The Gang Mugshots1

Their bloody-faced neighbour was still tied up in the lounge, and the scenes of wanton violence were still flashing across the T.V screen. There were hundreds, no, thousands of zombies right outside in the city and he had no means of escaping them.

These thoughts were forming a vortex of fear and confusion in Vic’s head, and he was having trouble believing what was happening around him was real. The others had left him in a hurry and now he was alone, in close vicinity of what was probably an unconscious zombie.

No! Think! I have to store water. We are going to need water. They told me to do it… it is my responsibility”

He had never liked being bossed over by anyone, and the thought of being made to slave around on someone else’s direction was slightly infuriating. But at the back of his mind, Vic also realized that this job was necessary, and that the others were likely to resent him if he did not start pulling his weight. He had seen it happening a hundred times, in movies and in TV shows about zombies. There were always a few weak ones in a group. They would start being a burden on the rest of the group and would eventually be abandoned. The weak ones always get left behind; such was the way of natural selection. But he was determined not let that happen. He wanted to ensure that the others, his friends, realized that they needed him. After all, he needed them.

His work was not too difficult, though. The four of them being university students, the entire apartment was full of plastic containers. Their kitchen cabinets were full of empty food containers, soft drink bottles, and old beer bottles and he simply had to rinse them before filling them. He also managed to clean their bathroom tub, and turned on the tap to fill it with water. The thought of having to drink water from it sometime in the future was disgusting, but Kerb had been very insistent he do that as well.

Doing all the chores he had been set could not have taken him more than half an hour, but he already felt quite exhausted. It was, perhaps, the mental strain due to him picturing all the horrible things that could happen to him in this outbreak. He could not yet afford to sit still, though. “Just collecting water!? Being set this sort of task is an insult to my intelligence!” he thought, as he started wondering about what else he could do that to show them that he was just as able as them in these circumstances.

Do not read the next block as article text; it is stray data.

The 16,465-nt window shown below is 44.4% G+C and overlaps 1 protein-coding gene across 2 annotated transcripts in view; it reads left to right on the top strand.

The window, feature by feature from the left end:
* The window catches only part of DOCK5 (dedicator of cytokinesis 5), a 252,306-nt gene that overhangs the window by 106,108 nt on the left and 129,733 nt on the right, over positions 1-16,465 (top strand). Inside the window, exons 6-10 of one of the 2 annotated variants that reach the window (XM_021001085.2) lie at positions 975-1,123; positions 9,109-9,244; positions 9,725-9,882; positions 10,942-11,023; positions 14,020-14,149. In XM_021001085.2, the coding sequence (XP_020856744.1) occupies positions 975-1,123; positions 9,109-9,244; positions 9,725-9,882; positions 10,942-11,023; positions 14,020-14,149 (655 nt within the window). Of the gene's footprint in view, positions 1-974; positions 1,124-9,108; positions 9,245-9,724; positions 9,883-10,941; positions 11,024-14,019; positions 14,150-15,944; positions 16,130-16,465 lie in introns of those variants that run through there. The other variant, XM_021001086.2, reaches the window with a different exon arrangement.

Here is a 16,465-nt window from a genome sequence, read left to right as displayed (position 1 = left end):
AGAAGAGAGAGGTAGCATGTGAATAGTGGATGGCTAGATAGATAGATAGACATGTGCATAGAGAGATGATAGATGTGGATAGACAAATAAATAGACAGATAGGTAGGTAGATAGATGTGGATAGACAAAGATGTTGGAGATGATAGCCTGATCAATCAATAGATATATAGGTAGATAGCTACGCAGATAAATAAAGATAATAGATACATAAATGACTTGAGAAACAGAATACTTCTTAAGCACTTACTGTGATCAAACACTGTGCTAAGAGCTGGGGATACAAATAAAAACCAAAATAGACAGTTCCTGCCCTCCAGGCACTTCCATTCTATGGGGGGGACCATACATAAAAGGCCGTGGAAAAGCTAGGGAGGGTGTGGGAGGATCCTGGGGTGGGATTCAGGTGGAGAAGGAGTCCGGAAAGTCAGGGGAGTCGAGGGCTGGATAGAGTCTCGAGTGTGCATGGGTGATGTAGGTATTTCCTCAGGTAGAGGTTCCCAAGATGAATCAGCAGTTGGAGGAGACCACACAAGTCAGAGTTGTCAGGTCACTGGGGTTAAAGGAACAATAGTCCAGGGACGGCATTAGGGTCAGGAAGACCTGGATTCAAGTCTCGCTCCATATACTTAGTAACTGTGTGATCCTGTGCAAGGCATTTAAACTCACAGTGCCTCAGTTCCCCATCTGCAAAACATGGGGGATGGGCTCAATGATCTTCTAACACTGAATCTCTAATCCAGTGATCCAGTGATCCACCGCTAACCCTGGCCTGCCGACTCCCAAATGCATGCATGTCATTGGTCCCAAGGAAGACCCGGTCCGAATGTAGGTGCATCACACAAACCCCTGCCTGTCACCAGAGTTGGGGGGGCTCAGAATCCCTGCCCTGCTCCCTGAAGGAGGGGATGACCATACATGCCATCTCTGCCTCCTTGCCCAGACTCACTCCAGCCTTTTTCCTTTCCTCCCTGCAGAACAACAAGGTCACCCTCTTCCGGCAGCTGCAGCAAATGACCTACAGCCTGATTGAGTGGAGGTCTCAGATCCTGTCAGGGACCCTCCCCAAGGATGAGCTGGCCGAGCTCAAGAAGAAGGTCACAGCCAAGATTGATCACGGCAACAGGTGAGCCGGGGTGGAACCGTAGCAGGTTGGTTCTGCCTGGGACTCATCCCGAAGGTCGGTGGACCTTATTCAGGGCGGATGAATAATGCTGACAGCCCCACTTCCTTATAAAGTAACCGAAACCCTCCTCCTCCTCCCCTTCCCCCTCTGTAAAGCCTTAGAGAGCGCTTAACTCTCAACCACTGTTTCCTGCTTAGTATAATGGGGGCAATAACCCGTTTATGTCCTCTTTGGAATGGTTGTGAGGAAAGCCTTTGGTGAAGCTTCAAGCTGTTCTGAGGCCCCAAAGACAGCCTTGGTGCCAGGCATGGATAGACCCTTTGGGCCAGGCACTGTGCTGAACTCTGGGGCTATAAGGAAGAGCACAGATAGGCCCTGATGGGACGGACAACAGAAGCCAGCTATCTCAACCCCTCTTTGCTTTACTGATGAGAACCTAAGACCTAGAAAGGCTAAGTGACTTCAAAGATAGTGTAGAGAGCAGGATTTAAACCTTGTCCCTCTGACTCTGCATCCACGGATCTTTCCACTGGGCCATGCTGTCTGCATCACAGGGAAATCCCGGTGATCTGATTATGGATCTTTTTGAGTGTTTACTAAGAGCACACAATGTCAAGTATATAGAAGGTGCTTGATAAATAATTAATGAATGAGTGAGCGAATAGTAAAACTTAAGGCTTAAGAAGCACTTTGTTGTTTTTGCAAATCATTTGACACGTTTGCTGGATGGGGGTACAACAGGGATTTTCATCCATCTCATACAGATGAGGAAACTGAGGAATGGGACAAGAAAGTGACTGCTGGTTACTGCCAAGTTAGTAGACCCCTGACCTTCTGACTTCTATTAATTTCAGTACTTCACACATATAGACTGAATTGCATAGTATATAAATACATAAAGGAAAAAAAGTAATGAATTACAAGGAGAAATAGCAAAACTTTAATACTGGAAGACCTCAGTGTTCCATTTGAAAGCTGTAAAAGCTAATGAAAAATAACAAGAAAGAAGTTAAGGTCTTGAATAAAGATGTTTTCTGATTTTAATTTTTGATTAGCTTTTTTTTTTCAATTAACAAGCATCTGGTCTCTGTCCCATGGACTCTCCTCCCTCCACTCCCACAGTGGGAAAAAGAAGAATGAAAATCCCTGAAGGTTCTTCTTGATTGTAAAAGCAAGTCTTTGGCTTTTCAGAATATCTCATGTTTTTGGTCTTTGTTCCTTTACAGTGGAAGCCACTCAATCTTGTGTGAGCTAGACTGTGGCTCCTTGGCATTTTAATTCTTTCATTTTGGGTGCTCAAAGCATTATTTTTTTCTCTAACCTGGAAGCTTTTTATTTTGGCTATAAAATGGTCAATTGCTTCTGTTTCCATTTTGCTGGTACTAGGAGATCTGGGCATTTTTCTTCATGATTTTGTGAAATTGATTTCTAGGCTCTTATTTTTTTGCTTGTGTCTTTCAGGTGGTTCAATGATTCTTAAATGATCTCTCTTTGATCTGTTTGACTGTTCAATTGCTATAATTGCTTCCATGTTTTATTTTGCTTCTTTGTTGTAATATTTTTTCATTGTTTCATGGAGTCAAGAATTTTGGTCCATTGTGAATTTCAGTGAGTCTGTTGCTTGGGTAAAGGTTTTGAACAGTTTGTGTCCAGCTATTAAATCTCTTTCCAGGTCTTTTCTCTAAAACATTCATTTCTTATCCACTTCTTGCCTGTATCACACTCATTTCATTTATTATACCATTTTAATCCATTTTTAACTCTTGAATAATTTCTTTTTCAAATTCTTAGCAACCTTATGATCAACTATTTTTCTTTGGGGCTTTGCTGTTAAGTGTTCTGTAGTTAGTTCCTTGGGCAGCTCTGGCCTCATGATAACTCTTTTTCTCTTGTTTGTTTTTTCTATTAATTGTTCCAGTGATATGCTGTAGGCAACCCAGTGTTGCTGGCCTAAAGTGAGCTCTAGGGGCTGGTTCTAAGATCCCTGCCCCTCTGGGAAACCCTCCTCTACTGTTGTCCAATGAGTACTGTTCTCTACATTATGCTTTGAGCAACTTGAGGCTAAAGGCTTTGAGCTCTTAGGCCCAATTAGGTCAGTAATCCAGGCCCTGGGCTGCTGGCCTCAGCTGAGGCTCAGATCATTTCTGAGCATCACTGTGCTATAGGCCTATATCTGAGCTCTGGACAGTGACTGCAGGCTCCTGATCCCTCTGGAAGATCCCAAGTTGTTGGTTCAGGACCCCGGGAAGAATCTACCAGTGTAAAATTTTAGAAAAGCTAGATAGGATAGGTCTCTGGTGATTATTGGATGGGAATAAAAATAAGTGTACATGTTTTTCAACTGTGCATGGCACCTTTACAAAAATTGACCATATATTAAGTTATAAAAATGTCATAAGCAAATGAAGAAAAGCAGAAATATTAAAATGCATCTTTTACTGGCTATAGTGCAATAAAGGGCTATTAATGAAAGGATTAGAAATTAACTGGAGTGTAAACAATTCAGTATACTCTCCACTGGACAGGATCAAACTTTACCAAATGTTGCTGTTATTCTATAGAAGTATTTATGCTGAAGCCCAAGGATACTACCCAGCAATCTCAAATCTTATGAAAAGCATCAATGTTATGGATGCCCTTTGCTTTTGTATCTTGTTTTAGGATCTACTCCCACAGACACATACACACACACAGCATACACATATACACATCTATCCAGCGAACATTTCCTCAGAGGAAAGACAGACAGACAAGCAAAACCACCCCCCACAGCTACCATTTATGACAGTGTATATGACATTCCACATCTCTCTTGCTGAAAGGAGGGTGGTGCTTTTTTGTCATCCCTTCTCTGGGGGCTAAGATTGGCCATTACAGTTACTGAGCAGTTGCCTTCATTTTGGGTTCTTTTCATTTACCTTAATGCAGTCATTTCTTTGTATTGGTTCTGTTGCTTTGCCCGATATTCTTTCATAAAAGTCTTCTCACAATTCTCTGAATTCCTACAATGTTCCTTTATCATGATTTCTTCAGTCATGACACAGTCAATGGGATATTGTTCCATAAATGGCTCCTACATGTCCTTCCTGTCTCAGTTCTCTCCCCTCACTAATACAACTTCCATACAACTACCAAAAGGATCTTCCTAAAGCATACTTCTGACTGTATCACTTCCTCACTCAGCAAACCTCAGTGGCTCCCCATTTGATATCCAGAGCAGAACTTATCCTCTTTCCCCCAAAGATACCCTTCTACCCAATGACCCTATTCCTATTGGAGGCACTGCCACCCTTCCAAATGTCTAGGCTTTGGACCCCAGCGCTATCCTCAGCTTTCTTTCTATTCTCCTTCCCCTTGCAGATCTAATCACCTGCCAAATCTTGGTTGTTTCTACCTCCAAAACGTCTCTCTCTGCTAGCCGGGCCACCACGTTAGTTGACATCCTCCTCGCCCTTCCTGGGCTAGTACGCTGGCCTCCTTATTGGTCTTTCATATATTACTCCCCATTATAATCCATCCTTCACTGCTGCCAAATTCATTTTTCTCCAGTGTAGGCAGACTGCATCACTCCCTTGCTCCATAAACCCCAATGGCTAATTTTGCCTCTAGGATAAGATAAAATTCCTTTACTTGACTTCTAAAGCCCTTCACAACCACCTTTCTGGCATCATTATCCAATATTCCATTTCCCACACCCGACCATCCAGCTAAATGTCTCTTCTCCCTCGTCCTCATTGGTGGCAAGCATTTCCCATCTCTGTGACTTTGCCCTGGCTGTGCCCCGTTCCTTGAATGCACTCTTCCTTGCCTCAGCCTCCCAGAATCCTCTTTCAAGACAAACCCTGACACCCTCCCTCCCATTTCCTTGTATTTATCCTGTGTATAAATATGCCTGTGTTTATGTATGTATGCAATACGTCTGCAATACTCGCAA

With this thought, he went back to the lounge, to see if there was anything there that needed to be done. Perhaps, something over there could bring his attention to something that had not been considered. He stared around for a minute, but nothing really came to mind. He considered turning on his laptop. The phones were still not working but, perhaps, the internet would still be working and that would allow him to talk to his parents. “They might be able to send me some help”. But his laptop was sitting on the sofa, and he did not want to go anywhere near their neighbour while there was no one else backing him. For all he knew, the zombie Mr. Dowson was just lying in wait for him to approach, to pounce upon him. He wished they had made sure he was dead, or at least left him in his own apartment. “Wait! Mr. Downson’s apartment!”

Vic had suddenly realized that since Mr. Downson was now a zombie, and his family was, well, dead, their apartment was all theirs for the taking. He could use their apartment to store water as well, and gather all the food they had back into their own room. This would not only double their emergency water supply, but also give them additional food, in case the zombie outbreak lasted for long. He could not see any disadvantages, and since this also meant not being in the same apartment as the zombie, Vic hurried over to open the door and go into Mr. Downson’s apartment.